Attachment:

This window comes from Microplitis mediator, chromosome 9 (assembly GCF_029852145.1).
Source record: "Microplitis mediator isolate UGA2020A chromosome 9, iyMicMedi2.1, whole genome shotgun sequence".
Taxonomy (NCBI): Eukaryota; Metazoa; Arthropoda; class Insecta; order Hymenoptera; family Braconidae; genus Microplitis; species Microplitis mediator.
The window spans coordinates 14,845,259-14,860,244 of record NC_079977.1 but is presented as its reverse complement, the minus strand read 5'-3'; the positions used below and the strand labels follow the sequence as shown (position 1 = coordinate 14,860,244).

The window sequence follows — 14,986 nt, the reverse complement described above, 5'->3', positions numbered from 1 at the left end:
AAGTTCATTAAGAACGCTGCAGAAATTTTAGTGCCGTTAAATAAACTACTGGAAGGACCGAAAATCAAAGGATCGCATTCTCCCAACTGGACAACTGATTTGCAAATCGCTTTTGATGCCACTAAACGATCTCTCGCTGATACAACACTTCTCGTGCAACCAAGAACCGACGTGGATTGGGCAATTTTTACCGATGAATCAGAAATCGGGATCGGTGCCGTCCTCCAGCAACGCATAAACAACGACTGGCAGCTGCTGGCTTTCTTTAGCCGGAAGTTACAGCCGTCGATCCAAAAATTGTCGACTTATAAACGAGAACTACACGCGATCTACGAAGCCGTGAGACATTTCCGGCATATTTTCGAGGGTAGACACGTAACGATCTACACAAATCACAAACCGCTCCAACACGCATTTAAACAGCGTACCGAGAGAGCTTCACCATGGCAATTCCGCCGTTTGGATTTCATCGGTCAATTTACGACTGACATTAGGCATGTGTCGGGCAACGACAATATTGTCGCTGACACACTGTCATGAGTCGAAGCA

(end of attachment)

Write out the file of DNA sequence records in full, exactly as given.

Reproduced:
This window comes from Microplitis mediator, chromosome 9 (assembly GCF_029852145.1).
Source record: "Microplitis mediator isolate UGA2020A chromosome 9, iyMicMedi2.1, whole genome shotgun sequence".
Taxonomy (NCBI): Eukaryota; Metazoa; Arthropoda; class Insecta; order Hymenoptera; family Braconidae; genus Microplitis; species Microplitis mediator.
The window spans coordinates 14,845,259-14,860,244 of record NC_079977.1 but is presented as its reverse complement, the minus strand read 5'-3'; the positions used below and the strand labels follow the sequence as shown (position 1 = coordinate 14,860,244).

The window sequence follows — 14,986 nt, the reverse complement described above, 5'->3', positions numbered from 1 at the left end:
AAGTTCATTAAGAACGCTGCAGAAATTTTAGTGCCGTTAAATAAACTACTGGAAGGACCGAAAATCAAAGGATCGCATTCTCCCAACTGGACAACTGATTTGCAAATCGCTTTTGATGCCACTAAACGATCTCTCGCTGATACAACACTTCTCGTGCAACCAAGAACCGACGTGGATTGGGCAATTTTTACCGATGAATCAGAAATCGGGATCGGTGCCGTCCTCCAGCAACGCATAAACAACGACTGGCAGCTGCTGGCTTTCTTTAGCCGGAAGTTACAGCCGTCGATCCAAAAATTGTCGACTTATAAACGAGAACTACACGCGATCTACGAAGCCGTGAGACATTTCCGGCATATTTTCGAGGGTAGACACGTAACGATCTACACAAATCACAAACCGCTCCAACACGCATTTAAACAGCGTACCGAGAGAGCTTCACCATGGCAATTCCGCCGTTTGGATTTCATCGGTCAATTTACGACTGACATTAGGCATGTGTCGGGCAACGACAATATTGTCGCTGACACACTGTCATGAGTCGAAGCA